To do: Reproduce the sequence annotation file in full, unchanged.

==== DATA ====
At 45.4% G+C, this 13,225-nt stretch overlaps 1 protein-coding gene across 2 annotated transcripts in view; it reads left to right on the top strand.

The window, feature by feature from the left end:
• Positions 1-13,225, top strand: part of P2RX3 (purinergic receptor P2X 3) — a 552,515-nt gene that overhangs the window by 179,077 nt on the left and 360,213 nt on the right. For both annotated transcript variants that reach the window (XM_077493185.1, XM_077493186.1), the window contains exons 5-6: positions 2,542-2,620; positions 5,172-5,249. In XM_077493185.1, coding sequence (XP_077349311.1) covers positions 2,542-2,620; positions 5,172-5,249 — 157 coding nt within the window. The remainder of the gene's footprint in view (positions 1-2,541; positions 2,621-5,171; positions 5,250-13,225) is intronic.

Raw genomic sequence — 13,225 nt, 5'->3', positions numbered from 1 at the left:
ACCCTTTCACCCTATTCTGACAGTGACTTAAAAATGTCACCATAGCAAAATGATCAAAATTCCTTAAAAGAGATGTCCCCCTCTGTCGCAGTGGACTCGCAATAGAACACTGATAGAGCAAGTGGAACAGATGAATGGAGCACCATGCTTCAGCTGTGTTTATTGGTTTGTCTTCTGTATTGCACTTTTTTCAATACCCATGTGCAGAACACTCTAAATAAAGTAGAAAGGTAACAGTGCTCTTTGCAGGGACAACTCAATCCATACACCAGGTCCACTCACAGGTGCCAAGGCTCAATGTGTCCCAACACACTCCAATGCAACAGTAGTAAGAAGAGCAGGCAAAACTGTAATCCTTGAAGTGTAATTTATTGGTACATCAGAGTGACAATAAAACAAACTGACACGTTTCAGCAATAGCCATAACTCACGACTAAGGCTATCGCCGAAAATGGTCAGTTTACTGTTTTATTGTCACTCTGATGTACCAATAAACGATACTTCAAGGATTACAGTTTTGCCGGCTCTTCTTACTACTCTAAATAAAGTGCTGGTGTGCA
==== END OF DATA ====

At 45.4% G+C, this 13,225-nt stretch overlaps 1 protein-coding gene across 2 annotated transcripts in view; it reads left to right on the top strand.

The window, feature by feature from the left end:
• Positions 1-13,225, top strand: part of P2RX3 (purinergic receptor P2X 3) — a 552,515-nt gene that overhangs the window by 179,077 nt on the left and 360,213 nt on the right. For both annotated transcript variants that reach the window (XM_077493185.1, XM_077493186.1), the window contains exons 5-6: positions 2,542-2,620; positions 5,172-5,249. In XM_077493185.1, coding sequence (XP_077349311.1) covers positions 2,542-2,620; positions 5,172-5,249 — 157 coding nt within the window. The remainder of the gene's footprint in view (positions 1-2,541; positions 2,621-5,171; positions 5,250-13,225) is intronic.

Raw genomic sequence — 13,225 nt, 5'->3', positions numbered from 1 at the left:
ACCCTTTCACCCTATTCTGACAGTGACTTAAAAATGTCACCATAGCAAAATGATCAAAATTCCTTAAAAGAGATGTCCCCCTCTGTCGCAGTGGACTCGCAATAGAACACTGATAGAGCAAGTGGAACAGATGAATGGAGCACCATGCTTCAGCTGTGTTTATTGGTTTGTCTTCTGTATTGCACTTTTTTCAATACCCATGTGCAGAACACTCTAAATAAAGTAGAAAGGTAACAGTGCTCTTTGCAGGGACAACTCAATCCATACACCAGGTCCACTCACAGGTGCCAAGGCTCAATGTGTCCCAACACACTCCAATGCAACAGTAGTAAGAAGAGCAGGCAAAACTGTAATCCTTGAAGTGTAATTTATTGGTACATCAGAGTGACAATAAAACAAACTGACACGTTTCAGCAATAGCCATAACTCACGACTAAGGCTATCGCCGAAAATGGTCAGTTTACTGTTTTATTGTCACTCTGATGTACCAATAAACGATACTTCAAGGATTACAGTTTTGCCGGCTCTTCTTACTACTCTAAATAAAGTGCTGGTGTGCA